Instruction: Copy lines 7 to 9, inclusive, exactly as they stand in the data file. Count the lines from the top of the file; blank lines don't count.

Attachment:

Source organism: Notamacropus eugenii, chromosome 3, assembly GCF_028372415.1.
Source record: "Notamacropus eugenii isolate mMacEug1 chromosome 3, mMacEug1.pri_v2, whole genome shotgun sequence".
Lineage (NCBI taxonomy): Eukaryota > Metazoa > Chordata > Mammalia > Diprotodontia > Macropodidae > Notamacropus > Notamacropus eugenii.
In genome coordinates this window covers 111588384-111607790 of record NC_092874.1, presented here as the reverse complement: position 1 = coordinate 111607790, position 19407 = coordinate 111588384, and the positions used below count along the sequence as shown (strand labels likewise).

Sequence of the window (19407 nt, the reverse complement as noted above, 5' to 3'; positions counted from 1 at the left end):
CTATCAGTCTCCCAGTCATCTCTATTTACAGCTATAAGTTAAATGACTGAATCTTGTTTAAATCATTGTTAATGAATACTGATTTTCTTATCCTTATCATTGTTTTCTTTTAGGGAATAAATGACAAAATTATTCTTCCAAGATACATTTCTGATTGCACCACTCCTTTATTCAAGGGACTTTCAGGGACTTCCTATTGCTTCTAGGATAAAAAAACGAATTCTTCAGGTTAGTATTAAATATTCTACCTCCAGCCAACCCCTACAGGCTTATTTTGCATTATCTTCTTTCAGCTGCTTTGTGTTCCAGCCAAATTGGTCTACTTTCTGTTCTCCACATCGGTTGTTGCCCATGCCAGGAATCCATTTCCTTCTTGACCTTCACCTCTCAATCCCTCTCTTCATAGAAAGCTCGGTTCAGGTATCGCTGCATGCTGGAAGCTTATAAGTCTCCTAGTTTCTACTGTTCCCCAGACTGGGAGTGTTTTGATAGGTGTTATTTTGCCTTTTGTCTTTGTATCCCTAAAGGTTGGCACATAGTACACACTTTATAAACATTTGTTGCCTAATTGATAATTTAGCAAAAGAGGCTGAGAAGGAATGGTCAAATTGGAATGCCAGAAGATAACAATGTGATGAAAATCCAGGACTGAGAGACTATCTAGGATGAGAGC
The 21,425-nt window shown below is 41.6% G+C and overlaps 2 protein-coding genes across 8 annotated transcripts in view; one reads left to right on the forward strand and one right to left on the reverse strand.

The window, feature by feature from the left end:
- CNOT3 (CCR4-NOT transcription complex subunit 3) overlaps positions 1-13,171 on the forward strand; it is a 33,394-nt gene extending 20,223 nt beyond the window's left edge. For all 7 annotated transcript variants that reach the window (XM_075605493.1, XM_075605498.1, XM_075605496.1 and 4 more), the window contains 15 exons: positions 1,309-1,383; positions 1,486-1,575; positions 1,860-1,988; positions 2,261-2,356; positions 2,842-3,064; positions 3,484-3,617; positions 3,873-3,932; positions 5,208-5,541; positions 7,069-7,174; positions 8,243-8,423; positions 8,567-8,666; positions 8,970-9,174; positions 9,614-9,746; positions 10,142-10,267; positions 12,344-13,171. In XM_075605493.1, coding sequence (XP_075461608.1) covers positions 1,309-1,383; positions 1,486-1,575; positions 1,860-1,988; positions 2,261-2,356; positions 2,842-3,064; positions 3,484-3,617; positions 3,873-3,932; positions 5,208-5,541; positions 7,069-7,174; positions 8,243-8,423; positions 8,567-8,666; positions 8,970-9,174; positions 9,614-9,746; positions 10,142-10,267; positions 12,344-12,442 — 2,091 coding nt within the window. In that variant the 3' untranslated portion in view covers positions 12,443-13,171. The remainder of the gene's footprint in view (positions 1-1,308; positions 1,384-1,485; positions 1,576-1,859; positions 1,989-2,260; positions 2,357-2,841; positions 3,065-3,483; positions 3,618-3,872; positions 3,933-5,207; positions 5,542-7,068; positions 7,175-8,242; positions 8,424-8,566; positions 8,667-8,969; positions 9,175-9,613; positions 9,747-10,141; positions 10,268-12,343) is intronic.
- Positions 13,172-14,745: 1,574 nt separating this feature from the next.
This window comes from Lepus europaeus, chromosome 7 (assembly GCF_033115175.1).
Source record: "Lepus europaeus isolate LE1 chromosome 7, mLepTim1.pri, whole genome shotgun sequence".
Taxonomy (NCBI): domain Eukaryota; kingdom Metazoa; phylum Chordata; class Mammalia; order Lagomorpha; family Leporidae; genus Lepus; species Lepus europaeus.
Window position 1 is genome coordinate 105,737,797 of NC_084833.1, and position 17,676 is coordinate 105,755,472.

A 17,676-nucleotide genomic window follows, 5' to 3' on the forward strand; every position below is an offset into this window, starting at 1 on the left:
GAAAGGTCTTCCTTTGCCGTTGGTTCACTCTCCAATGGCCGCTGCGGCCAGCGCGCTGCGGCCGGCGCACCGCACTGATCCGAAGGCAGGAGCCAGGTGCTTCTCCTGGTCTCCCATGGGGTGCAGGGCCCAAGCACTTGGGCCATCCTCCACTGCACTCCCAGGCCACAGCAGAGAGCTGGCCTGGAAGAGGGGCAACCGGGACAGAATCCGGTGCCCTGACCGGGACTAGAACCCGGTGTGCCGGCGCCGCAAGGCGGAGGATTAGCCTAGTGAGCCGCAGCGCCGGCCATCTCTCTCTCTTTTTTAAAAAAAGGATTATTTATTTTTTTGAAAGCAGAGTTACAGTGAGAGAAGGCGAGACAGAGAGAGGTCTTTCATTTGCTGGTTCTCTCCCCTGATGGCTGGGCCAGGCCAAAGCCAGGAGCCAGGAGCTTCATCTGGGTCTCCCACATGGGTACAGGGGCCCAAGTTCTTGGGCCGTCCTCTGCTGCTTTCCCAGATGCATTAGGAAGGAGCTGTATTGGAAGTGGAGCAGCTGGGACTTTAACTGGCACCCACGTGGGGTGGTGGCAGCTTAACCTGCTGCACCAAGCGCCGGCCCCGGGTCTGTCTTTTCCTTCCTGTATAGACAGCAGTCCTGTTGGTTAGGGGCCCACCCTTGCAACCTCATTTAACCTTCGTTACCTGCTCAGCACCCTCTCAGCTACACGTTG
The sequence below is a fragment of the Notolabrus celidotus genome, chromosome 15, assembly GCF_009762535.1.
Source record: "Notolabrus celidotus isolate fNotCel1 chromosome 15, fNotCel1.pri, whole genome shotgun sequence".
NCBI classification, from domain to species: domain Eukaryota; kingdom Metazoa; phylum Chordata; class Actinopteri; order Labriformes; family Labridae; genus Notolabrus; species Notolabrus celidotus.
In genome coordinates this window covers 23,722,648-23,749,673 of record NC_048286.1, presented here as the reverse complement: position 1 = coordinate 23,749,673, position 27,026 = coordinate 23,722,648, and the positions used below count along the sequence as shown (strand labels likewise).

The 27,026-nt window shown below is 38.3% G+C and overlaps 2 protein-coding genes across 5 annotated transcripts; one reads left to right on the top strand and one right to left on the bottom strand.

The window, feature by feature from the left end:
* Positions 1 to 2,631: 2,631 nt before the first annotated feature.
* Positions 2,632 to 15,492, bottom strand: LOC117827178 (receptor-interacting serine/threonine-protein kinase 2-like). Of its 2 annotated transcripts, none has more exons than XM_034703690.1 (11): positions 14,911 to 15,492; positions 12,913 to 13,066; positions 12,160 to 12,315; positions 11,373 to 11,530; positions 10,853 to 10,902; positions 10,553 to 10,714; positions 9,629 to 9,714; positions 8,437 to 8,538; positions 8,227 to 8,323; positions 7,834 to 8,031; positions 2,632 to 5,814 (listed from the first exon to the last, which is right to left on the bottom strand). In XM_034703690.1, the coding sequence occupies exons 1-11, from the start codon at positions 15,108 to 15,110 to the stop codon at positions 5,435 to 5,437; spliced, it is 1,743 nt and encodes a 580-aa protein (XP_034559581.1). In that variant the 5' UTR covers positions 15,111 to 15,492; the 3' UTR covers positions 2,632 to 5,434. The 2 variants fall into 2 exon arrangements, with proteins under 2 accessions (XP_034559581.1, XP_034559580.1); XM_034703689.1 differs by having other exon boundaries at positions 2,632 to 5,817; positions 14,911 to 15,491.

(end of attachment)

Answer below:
The 21,425-nt window shown below is 41.6% G+C and overlaps 2 protein-coding genes across 8 annotated transcripts in view; one reads left to right on the forward strand and one right to left on the reverse strand.

The window, feature by feature from the left end:
- CNOT3 (CCR4-NOT transcription complex subunit 3) overlaps positions 1-13,171 on the forward strand; it is a 33,394-nt gene extending 20,223 nt beyond the window's left edge. For all 7 annotated transcript variants that reach the window (XM_075605493.1, XM_075605498.1, XM_075605496.1 and 4 more), the window contains 15 exons: positions 1,309-1,383; positions 1,486-1,575; positions 1,860-1,988; positions 2,261-2,356; positions 2,842-3,064; positions 3,484-3,617; positions 3,873-3,932; positions 5,208-5,541; positions 7,069-7,174; positions 8,243-8,423; positions 8,567-8,666; positions 8,970-9,174; positions 9,614-9,746; positions 10,142-10,267; positions 12,344-13,171. In XM_075605493.1, coding sequence (XP_075461608.1) covers positions 1,309-1,383; positions 1,486-1,575; positions 1,860-1,988; positions 2,261-2,356; positions 2,842-3,064; positions 3,484-3,617; positions 3,873-3,932; positions 5,208-5,541; positions 7,069-7,174; positions 8,243-8,423; positions 8,567-8,666; positions 8,970-9,174; positions 9,614-9,746; positions 10,142-10,267; positions 12,344-12,442 — 2,091 coding nt within the window. In that variant the 3' untranslated portion in view covers positions 12,443-13,171. The remainder of the gene's footprint in view (positions 1-1,308; positions 1,384-1,485; positions 1,576-1,859; positions 1,989-2,260; positions 2,357-2,841; positions 3,065-3,483; positions 3,618-3,872; positions 3,933-5,207; positions 5,542-7,068; positions 7,175-8,242; positions 8,424-8,566; positions 8,667-8,969; positions 9,175-9,613; positions 9,747-10,141; positions 10,268-12,343) is intronic.